But even if he didn't go himself, a better father would've probably noticed that after the first dinner she was supposed to be introduced to them all at Lisa had started coming home late almost every day. Or within a week or two. Or at all before that car ride where Lisa happily kept up a mostly one-sided conversation he couldn't understand half of about how great the woman was, and how glad she was that she got to spend so much time with her because of Patty.

Homer privately believed that she couldn't really be that great, not if she was interested in Patty for all people, but he could tell that that was one of those thoughts that was better if it stay inside his head. At least until he could go to Moe's, where the guys wouldn't care about who he was insulting, if they even remembered it after their hangovers wore off the next morning.

But he thought she was probably still better than he was. A good father would have at least noticed that it was a stranger's car that Lisa kept getting dropped off in.

- - -

"Dad, you won't believe what happened today!" Lisa exclaimed, bouncing onto the couch next to him while he was trying to watch football.

"Probably not," he said, craning his neck to try to get a view of the screen without her arm waving in the middle of it.

She frowned at him then glanced at the screen, taking in everything that was happening with one look. "Michigan's going to win, but the game isn't going to pick up until at least halfway through the second quarter. Now can you turn it off and listen to me."

"/Michigan?/ But the game's barely started and they're down sixteen points!"

"True, but just look at their eyes and you can see the fire kindling in them, while the other team is mired in carefully practiced routine. Believe me, passion will win this game in the end." Then she grabbed the remote and flipped the TV off, ignoring the way Homer groaned. "I've got great news!"

"Can't you tell it to your mother?"

"She's grocery shopping," she said, then, when he started opening his mouth to speak again, added, "And Bart's off with Milhouse trying to find out if birds will really explode if they eat instant rice and have a drink of water."

"Okay, okay," Homer said, resigning himself to the fact that he'd be missing a few minutes of the game. "What's your big news honey?"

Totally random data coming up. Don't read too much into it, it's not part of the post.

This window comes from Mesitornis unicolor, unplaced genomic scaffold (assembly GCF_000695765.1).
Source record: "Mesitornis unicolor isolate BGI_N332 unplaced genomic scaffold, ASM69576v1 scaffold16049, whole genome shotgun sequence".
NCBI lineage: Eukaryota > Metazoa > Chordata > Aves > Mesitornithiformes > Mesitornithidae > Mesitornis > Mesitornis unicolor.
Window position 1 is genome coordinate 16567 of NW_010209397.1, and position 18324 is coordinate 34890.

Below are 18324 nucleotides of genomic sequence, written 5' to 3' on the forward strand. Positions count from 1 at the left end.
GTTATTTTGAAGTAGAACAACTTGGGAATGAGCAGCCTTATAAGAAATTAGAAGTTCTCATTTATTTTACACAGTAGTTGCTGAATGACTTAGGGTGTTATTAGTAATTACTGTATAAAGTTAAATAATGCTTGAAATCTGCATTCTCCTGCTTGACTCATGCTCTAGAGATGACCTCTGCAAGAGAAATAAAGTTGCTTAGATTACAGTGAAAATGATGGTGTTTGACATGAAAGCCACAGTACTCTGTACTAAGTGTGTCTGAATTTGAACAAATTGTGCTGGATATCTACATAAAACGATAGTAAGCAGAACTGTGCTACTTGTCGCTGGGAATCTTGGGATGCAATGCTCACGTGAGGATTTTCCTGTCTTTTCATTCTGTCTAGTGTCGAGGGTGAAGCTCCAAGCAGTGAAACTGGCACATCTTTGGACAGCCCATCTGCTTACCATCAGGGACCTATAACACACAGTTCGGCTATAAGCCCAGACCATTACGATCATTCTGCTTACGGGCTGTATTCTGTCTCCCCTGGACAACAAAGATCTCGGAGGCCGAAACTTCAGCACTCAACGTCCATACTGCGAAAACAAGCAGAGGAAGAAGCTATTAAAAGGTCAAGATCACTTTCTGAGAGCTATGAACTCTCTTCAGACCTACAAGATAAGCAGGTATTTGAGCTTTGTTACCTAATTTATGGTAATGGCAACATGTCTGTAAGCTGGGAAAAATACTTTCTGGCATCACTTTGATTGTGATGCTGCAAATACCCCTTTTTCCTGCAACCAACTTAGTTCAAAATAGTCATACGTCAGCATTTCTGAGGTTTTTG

"Peggy--she said I could call her Peggy instead of Ms. Duffy just like I'm another adult, isn't that great?--said that in a few years, if she and Aunt Patty are still together then, she'll try to work things out so I can go to Belize with her when she goes to a dig. Can you believe it?"

Homer pushed back distracting thoughts about how maybe if that woman's last name was Duffy it meant she was related to the people who made Duff beer, which would mean that maybe since she liked Lisa they could get some free cases, which would mean a happy Homer, and scrambled through his memories of the last few few seconds of her talking that he hadn't really listened to trying to come up with something relevant to say. "But, Lisa, you've already been to Africa. Our tour guide became president, remember?"

From the look on her face he could tell that he'd picked the wrong thing to say, but for the life of him he didn't know why.

- - -

Marge was starting to get jealous of the Duff-lady for spending so much time with Lisa, Homer could tell. It was the little things, like how she kept finding things for Lisa to do when she wanted to go to Patty's apartment, or how she'd started making Lisa's favorite foods every day even though everyone else was getting sick of having tofu instead of meat, and how she said to Homer "I know I shouldn't be jealous of Peggy, but, ooooh, she's stealing my baby!"

He didn't know why Marge would feel like that. After all, she was the one who knew where Belize was and could talk to Lisa about what she wanted to do there, and she knew how to make tofu curry that tasted so good that Homer barely even missed the meat really, and she was the one who could tuck Lisa in in exactly the right way without cutting off her circulation, and the one who could always help her with her homework when she needed it. Well, the one who would drive her to the library when she needed to check out books for an assignment, but it wasn't Marge's fault that that was the most help Lisa ever needed.